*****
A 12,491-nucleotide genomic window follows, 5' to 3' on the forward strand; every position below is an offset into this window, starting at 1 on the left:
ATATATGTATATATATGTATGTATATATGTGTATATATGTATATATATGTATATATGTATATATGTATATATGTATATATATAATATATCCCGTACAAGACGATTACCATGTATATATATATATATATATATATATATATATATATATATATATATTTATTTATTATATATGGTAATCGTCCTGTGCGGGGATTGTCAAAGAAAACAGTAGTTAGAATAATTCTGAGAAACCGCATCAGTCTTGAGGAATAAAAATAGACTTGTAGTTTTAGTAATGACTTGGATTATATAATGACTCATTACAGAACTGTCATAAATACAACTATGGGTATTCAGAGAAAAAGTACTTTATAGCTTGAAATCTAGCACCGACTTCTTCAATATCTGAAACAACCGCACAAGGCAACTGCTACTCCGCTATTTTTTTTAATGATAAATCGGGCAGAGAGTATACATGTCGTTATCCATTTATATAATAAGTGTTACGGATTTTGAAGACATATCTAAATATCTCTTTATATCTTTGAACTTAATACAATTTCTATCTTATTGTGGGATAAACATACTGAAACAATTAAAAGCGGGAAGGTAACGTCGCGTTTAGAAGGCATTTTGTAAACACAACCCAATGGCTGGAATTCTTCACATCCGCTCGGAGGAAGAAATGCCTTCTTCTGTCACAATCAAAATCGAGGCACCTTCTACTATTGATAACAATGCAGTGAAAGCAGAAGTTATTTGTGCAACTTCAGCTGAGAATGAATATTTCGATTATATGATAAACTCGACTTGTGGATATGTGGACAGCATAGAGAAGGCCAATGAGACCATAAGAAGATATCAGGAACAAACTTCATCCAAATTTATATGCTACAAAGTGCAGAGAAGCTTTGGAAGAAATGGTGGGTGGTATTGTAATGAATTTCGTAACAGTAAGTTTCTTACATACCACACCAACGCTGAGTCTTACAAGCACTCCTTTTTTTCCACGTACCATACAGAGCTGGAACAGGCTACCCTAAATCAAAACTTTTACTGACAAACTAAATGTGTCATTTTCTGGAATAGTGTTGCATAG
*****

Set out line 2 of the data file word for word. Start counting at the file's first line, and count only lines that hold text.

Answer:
ATATATGTATATATATGTATGTATATATGTGTATATATGTATATATATGTATATATGTATATATGTATATATGTATATATATAATATATCCCGTACAAGACGATTACCATGTATATATATATATATATATATATATATATATATATATATATATATTTATTTATTATATATGGTAATCGTCCTGTGCGGGGATTGTCAAAGAAAACAGTAGTTAGAATAATTCTGAGAAACCGCATCAGTCTTGAGGAATAAAAATAGACTTGTAGTTTTAGTAATGACTTGGATTATATAATGACTCATTACAGAACTGTCATAAATACAACTATGGGTATTCAGAGAAAAAGTACTTTATAGCTTGAAATCTAGCACCGACTTCTTCAATATCTGAAACAACCGCACAAGGCAACTGCTACTCCGCTATTTTTTTTAATGATAAATCGGGCAGAGAGTATACATGTCGTTATCCATTTATATAATAAGTGTTACGGATTTTGAAGACATATCTAAATATCTCTTTATATCTTTGAACTTAATACAATTTCTATCTTATTGTGGGATAAACATACTGAAACAATTAAAAGCGGGAAGGTAACGTCGCGTTTAGAAGGCATTTTGTAAACACAACCCAATGGCTGGAATTCTTCACATCCGCTCGGAGGAAGAAATGCCTTCTTCTGTCACAATCAAAATCGAGGCACCTTCTACTATTGATAACAATGCAGTGAAAGCAGAAGTTATTTGTGCAACTTCAGCTGAGAATGAATATTTCGATTATATGATAAACTCGACTTGTGGATATGTGGACAGCATAGAGAAGGCCAATGAGACCATAAGAAGATATCAGGAACAAACTTCATCCAAATTTATATGCTACAAAGTGCAGAGAAGCTTTGGAAGAAATGGTGGGTGGTATTGTAATGAATTTCGTAACAGTAAGTTTCTTACATACCACACCAACGCTGAGTCTTACAAGCACTCCTTTTTTTCCACGTACCATACAGAGCTGGAACAGGCTACCCTAAATCAAAACTTTTACTGACAAACTAAATGTGTCATTTTCTGGAATAGTGTTGCATAG